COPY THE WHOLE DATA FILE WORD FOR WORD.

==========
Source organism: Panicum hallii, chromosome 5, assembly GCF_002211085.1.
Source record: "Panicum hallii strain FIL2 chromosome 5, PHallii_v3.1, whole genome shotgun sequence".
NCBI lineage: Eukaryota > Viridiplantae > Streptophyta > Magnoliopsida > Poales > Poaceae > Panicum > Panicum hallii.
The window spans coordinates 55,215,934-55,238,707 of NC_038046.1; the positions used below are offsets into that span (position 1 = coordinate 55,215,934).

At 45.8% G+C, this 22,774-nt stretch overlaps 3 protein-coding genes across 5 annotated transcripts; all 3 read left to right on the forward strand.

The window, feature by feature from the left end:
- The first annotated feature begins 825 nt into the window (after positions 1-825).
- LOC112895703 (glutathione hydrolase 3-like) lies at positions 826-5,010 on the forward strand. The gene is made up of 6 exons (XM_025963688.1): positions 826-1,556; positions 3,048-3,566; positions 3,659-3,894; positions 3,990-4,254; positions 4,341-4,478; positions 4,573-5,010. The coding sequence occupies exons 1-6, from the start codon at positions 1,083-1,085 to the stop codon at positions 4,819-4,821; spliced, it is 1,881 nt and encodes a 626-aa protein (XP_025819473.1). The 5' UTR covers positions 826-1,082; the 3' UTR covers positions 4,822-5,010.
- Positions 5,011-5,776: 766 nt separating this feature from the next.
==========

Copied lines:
Source organism: Panicum hallii, chromosome 5, assembly GCF_002211085.1.
Source record: "Panicum hallii strain FIL2 chromosome 5, PHallii_v3.1, whole genome shotgun sequence".
NCBI lineage: Eukaryota > Viridiplantae > Streptophyta > Magnoliopsida > Poales > Poaceae > Panicum > Panicum hallii.
The window spans coordinates 55,215,934-55,238,707 of NC_038046.1; the positions used below are offsets into that span (position 1 = coordinate 55,215,934).

At 45.8% G+C, this 22,774-nt stretch overlaps 3 protein-coding genes across 5 annotated transcripts; all 3 read left to right on the forward strand.

The window, feature by feature from the left end:
- The first annotated feature begins 825 nt into the window (after positions 1-825).
- LOC112895703 (glutathione hydrolase 3-like) lies at positions 826-5,010 on the forward strand. The gene is made up of 6 exons (XM_025963688.1): positions 826-1,556; positions 3,048-3,566; positions 3,659-3,894; positions 3,990-4,254; positions 4,341-4,478; positions 4,573-5,010. The coding sequence occupies exons 1-6, from the start codon at positions 1,083-1,085 to the stop codon at positions 4,819-4,821; spliced, it is 1,881 nt and encodes a 626-aa protein (XP_025819473.1). The 5' UTR covers positions 826-1,082; the 3' UTR covers positions 4,822-5,010.
- Positions 5,011-5,776: 766 nt separating this feature from the next.